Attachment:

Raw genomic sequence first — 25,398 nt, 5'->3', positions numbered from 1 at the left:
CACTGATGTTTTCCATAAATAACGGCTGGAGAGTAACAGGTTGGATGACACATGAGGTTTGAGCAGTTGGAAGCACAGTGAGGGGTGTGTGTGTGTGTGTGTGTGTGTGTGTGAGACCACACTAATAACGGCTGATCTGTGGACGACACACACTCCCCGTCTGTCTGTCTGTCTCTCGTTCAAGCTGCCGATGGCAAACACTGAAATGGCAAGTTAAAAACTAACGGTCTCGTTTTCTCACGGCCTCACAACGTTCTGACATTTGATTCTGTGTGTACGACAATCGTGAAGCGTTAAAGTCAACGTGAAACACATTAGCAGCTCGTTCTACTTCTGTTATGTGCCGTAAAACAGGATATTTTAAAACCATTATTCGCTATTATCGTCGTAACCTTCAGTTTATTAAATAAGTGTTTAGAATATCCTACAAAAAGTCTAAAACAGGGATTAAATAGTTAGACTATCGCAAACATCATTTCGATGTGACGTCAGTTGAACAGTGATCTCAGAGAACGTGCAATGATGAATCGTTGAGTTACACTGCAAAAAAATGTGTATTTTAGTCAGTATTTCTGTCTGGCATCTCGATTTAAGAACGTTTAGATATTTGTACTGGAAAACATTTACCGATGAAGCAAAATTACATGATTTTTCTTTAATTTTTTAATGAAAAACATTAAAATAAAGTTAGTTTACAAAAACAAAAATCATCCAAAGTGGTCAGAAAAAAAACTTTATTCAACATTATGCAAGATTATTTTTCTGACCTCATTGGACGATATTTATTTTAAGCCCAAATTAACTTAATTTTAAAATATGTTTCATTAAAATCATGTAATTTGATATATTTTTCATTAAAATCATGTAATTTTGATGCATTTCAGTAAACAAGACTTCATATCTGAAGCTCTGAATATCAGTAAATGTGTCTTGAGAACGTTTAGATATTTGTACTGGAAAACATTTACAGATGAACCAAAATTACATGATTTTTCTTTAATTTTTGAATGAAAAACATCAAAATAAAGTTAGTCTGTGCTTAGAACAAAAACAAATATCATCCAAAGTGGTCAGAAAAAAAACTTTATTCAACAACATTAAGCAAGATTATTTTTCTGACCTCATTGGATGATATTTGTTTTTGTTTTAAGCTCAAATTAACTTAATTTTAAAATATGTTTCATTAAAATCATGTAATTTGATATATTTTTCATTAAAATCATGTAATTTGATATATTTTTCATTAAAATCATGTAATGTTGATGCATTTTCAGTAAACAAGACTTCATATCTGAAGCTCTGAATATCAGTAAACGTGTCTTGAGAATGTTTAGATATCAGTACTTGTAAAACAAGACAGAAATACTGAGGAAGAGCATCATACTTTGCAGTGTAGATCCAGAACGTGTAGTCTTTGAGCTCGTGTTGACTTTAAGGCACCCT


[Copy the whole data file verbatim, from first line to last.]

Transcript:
Raw genomic sequence first — 25,398 nt, 5'->3', positions numbered from 1 at the left:
CACTGATGTTTTCCATAAATAACGGCTGGAGAGTAACAGGTTGGATGACACATGAGGTTTGAGCAGTTGGAAGCACAGTGAGGGGTGTGTGTGTGTGTGTGTGTGTGTGTGTGAGACCACACTAATAACGGCTGATCTGTGGACGACACACACTCCCCGTCTGTCTGTCTGTCTCTCGTTCAAGCTGCCGATGGCAAACACTGAAATGGCAAGTTAAAAACTAACGGTCTCGTTTTCTCACGGCCTCACAACGTTCTGACATTTGATTCTGTGTGTACGACAATCGTGAAGCGTTAAAGTCAACGTGAAACACATTAGCAGCTCGTTCTACTTCTGTTATGTGCCGTAAAACAGGATATTTTAAAACCATTATTCGCTATTATCGTCGTAACCTTCAGTTTATTAAATAAGTGTTTAGAATATCCTACAAAAAGTCTAAAACAGGGATTAAATAGTTAGACTATCGCAAACATCATTTCGATGTGACGTCAGTTGAACAGTGATCTCAGAGAACGTGCAATGATGAATCGTTGAGTTACACTGCAAAAAAATGTGTATTTTAGTCAGTATTTCTGTCTGGCATCTCGATTTAAGAACGTTTAGATATTTGTACTGGAAAACATTTACCGATGAAGCAAAATTACATGATTTTTCTTTAATTTTTTAATGAAAAACATTAAAATAAAGTTAGTTTACAAAAACAAAAATCATCCAAAGTGGTCAGAAAAAAAACTTTATTCAACATTATGCAAGATTATTTTTCTGACCTCATTGGACGATATTTATTTTAAGCCCAAATTAACTTAATTTTAAAATATGTTTCATTAAAATCATGTAATTTGATATATTTTTCATTAAAATCATGTAATTTTGATGCATTTCAGTAAACAAGACTTCATATCTGAAGCTCTGAATATCAGTAAATGTGTCTTGAGAACGTTTAGATATTTGTACTGGAAAACATTTACAGATGAACCAAAATTACATGATTTTTCTTTAATTTTTGAATGAAAAACATCAAAATAAAGTTAGTCTGTGCTTAGAACAAAAACAAATATCATCCAAAGTGGTCAGAAAAAAAACTTTATTCAACAACATTAAGCAAGATTATTTTTCTGACCTCATTGGATGATATTTGTTTTTGTTTTAAGCTCAAATTAACTTAATTTTAAAATATGTTTCATTAAAATCATGTAATTTGATATATTTTTCATTAAAATCATGTAATTTGATATATTTTTCATTAAAATCATGTAATGTTGATGCATTTTCAGTAAACAAGACTTCATATCTGAAGCTCTGAATATCAGTAAACGTGTCTTGAGAATGTTTAGATATCAGTACTTGTAAAACAAGACAGAAATACTGAGGAAGAGCATCATACTTTGCAGTGTAGATCCAGAACGTGTAGTCTTTGAGCTCGTGTTGACTTTAAGGCACCCT